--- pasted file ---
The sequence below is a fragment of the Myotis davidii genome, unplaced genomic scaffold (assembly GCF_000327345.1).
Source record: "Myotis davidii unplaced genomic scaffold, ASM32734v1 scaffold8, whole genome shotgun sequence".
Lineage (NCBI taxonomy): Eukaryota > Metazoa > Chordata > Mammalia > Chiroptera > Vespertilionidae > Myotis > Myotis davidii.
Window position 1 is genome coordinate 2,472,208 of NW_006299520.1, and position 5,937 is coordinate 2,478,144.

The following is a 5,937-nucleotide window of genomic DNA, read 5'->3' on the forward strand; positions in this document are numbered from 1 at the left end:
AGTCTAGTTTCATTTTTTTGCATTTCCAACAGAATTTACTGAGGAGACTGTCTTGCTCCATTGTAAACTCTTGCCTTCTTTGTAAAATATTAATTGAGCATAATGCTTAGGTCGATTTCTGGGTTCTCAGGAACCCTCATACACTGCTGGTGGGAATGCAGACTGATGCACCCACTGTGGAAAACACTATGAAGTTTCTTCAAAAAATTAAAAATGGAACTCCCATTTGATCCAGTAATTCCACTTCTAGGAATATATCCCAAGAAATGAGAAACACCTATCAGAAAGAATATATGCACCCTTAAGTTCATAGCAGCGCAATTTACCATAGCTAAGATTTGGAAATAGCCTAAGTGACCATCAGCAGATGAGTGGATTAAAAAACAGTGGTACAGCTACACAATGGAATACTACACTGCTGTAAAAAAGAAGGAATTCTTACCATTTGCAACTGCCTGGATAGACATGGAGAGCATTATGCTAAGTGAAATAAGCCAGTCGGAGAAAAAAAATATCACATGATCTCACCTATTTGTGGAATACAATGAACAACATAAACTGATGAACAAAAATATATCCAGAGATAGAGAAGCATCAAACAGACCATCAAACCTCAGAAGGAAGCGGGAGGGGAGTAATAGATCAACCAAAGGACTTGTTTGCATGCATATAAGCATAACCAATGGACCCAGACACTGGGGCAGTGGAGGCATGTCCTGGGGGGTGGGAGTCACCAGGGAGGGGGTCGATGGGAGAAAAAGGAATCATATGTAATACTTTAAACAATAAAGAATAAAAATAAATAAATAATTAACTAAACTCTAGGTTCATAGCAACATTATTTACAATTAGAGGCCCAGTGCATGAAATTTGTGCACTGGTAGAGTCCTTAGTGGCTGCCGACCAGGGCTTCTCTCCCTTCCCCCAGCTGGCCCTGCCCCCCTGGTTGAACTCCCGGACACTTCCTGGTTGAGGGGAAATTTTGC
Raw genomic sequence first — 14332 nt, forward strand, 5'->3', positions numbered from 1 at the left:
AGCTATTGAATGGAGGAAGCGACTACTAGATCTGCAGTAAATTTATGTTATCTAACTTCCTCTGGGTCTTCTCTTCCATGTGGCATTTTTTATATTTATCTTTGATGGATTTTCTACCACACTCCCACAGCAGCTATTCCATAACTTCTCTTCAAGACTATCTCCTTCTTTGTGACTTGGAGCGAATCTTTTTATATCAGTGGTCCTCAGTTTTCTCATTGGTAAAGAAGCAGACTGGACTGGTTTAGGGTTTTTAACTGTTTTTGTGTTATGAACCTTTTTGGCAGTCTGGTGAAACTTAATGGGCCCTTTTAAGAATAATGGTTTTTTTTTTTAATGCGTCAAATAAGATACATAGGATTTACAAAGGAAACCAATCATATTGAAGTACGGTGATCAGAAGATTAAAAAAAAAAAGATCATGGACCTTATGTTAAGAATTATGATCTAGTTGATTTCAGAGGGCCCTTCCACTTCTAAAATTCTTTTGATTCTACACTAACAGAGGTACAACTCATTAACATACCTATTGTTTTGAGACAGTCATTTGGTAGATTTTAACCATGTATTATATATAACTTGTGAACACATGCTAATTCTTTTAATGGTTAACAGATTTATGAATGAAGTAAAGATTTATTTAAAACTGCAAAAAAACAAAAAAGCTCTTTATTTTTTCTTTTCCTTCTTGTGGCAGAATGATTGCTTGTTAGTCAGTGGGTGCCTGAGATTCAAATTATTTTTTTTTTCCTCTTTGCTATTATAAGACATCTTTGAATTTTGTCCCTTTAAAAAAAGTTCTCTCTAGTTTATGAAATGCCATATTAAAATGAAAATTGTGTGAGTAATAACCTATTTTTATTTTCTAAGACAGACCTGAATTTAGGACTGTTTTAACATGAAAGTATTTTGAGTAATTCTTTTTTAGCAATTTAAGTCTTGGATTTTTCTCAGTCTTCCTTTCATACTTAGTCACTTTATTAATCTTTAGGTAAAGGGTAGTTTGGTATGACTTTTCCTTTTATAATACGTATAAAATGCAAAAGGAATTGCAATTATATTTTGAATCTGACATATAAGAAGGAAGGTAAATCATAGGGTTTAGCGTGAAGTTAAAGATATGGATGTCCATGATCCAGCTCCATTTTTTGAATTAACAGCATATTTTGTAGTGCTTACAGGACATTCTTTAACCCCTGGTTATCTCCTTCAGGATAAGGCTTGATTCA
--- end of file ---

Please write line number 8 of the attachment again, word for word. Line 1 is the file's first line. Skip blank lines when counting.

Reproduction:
AGCTATTGAATGGAGGAAGCGACTACTAGATCTGCAGTAAATTTATGTTATCTAACTTCCTCTGGGTCTTCTCTTCCATGTGGCATTTTTTATATTTATCTTTGATGGATTTTCTACCACACTCCCACAGCAGCTATTCCATAACTTCTCTTCAAGACTATCTCCTTCTTTGTGACTTGGAGCGAATCTTTTTATATCAGTGGTCCTCAGTTTTCTCATTGGTAAAGAAGCAGACTGGACTGGTTTAGGGTTTTTAACTGTTTTTGTGTTATGAACCTTTTTGGCAGTCTGGTGAAACTTAATGGGCCCTTTTAAGAATAATGGTTTTTTTTTTTAATGCGTCAAATAAGATACATAGGATTTACAAAGGAAACCAATCATATTGAAGTACGGTGATCAGAAGATTAAAAAAAAAAAGATCATGGACCTTATGTTAAGAATTATGATCTAGTTGATTTCAGAGGGCCCTTCCACTTCTAAAATTCTTTTGATTCTACACTAACAGAGGTACAACTCATTAACATACCTATTGTTTTGAGACAGTCATTTGGTAGATTTTAACCATGTATTATATATAACTTGTGAACACATGCTAATTCTTTTAATGGTTAACAGATTTATGAATGAAGTAAAGATTTATTTAAAACTGCAAAAAAACAAAAAAGCTCTTTATTTTTTCTTTTCCTTCTTGTGGCAGAATGATTGCTTGTTAGTCAGTGGGTGCCTGAGATTCAAATTATTTTTTTTTTCCTCTTTGCTATTATAAGACATCTTTGAATTTTGTCCCTTTAAAAAAAGTTCTCTCTAGTTTATGAAATGCCATATTAAAATGAAAATTGTGTGAGTAATAACCTATTTTTATTTTCTAAGACAGACCTGAATTTAGGACTGTTTTAACATGAAAGTATTTTGAGTAATTCTTTTTTAGCAATTTAAGTCTTGGATTTTTCTCAGTCTTCCTTTCATACTTAGTCACTTTATTAATCTTTAGGTAAAGGGTAGTTTGGTATGACTTTTCCTTTTATAATACGTATAAAATGCAAAAGGAATTGCAATTATATTTTGAATCTGACATATAAGAAGGAAGGTAAATCATAGGGTTTAGCGTGAAGTTAAAGATATGGATGTCCATGATCCAGCTCCATTTTTTGAATTAACAGCATATTTTGTAGTGCTTACAGGACATTCTTTAACCCCTGGTTATCTCCTTCAGGATAAGGCTTGATTCA